As a local home remodeler who focuses on larger scale, design-thoughtful remodeling projects (think whole home remodels, kitchen remodels, basement remodels, etc.), we don’t work on Powder Rooms or Guest Bathrooms as standalone remodeling projects. However, many of the projects we undertake include bathroom remodeling – sometimes all of the bathrooms in one home! We know there are always lots of questions when it comes to bathroom design, trends and layouts so, with that in mind, here are a few pointers on some of the things you might want to consider when it comes time to update your bathroom.
Ditch the Pedestal Sink
This is a personal one for me. Having grown up in Europe where space is at a premium, it is baffling to me why so many homes there still persist with pedestal sinks in the primary bathroom. Why, oh why, oh why? Don’t get me wrong, it’s not the look I take issue with, it’s the complete impracticality of it. There is simply nowhere to put your everyday bathroom essentials. Every property show I watch (looking at you, U.K.) seems to still have a pedestal sink in the main bathroom – and invariably to the right or left there are toothbrushes, makeup bags and toilet paper stacked along window ledges or on the floor.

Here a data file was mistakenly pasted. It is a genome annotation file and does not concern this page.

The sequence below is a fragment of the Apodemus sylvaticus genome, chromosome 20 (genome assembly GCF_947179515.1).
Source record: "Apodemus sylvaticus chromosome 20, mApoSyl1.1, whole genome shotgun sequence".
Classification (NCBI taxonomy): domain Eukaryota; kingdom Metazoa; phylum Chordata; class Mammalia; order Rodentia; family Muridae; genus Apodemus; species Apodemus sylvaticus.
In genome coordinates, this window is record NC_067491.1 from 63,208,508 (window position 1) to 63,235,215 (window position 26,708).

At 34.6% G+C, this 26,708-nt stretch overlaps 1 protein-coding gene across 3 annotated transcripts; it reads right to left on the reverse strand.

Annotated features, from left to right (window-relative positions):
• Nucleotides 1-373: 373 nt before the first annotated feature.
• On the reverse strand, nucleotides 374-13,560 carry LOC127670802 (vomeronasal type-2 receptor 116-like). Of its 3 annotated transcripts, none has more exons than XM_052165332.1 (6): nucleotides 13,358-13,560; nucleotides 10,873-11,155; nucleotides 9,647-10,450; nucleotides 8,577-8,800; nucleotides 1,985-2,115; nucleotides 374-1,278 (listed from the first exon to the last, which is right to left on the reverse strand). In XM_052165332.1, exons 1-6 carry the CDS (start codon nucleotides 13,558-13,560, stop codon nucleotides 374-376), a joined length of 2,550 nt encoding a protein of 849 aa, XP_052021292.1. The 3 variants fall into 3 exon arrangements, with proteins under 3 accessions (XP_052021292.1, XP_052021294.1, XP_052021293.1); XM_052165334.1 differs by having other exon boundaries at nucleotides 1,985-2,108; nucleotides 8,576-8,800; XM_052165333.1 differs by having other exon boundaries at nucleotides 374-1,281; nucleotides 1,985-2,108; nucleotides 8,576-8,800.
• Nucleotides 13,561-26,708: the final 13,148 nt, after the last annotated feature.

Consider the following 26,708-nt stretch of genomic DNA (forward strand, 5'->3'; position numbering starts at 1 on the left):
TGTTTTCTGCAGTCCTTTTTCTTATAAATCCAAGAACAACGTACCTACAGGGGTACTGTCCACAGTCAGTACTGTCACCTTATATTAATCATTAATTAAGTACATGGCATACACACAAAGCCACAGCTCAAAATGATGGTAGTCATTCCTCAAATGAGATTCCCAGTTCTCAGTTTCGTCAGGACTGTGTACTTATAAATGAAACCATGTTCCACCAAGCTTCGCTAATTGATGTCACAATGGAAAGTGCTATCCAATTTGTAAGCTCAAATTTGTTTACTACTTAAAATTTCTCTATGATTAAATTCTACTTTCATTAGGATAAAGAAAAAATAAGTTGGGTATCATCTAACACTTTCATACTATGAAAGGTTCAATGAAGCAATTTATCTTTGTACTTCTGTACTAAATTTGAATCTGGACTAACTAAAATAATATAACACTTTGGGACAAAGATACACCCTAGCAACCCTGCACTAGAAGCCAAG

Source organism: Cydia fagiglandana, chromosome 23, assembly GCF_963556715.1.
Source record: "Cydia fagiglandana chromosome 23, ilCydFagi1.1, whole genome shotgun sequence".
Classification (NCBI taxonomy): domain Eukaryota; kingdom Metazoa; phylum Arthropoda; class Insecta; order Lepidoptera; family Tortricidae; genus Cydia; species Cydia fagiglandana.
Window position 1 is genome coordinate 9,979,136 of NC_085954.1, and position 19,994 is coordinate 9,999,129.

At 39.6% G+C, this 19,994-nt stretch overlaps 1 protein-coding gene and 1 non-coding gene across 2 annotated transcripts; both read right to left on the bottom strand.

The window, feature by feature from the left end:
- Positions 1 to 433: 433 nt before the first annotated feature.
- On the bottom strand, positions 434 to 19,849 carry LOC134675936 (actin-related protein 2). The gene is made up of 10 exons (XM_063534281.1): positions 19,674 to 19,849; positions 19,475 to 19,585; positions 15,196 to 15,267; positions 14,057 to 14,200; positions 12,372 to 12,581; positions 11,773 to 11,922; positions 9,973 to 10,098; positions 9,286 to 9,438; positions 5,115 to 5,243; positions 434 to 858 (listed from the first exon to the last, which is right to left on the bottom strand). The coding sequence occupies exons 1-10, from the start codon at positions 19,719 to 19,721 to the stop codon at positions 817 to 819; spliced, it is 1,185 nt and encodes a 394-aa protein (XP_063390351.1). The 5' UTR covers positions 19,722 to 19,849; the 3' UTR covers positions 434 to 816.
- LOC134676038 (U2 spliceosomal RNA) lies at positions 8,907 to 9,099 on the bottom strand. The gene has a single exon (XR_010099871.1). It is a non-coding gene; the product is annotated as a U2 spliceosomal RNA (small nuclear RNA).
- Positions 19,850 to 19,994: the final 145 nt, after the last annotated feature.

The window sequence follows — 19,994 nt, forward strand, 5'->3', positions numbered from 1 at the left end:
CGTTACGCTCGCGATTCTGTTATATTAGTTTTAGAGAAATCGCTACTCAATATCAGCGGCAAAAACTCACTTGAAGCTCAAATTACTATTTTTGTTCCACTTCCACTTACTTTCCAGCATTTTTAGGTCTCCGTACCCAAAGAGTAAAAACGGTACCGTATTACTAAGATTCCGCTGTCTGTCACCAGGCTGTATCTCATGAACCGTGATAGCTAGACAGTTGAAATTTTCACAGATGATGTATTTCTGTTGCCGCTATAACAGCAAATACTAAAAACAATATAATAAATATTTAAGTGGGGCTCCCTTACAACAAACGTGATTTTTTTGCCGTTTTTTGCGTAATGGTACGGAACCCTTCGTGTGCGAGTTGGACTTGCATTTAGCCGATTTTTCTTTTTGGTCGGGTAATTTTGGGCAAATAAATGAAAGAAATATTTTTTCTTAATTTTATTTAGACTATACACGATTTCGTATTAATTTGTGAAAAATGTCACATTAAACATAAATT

Case in point. Pedestal sinks in the primary bathroom ALWAYS result in everyday items ending up on the other surfaces including window ledges. Image Credit: Property News NI
Forget the pedestal sink. Go with a vanity that has at least one drawer or storage compartment instead. Got a small space or remodeling a powder room? It doesn’t matter. Vanities come in all shapes and sizes and can actually create the illusion of a bigger bathroom. The example below shows you how it’s done!
Tubs are optional
This is a trend we’ve talked about for some time: you don’t have to have a tub in the primary bathroom. A lot of the clients we work with want to put the space to better use and get rid of the tub to create a large shower enclosure instead. Many of the homes in this area were built around the same time and, as a result, we see a lot of large, oversized platform tubs in bathrooms. This is definitely a bathroom design trend that is dated. But! Got room for both? Then go for it and create a sanctuary with a free-standing soaking tub that just shouts “luxe”.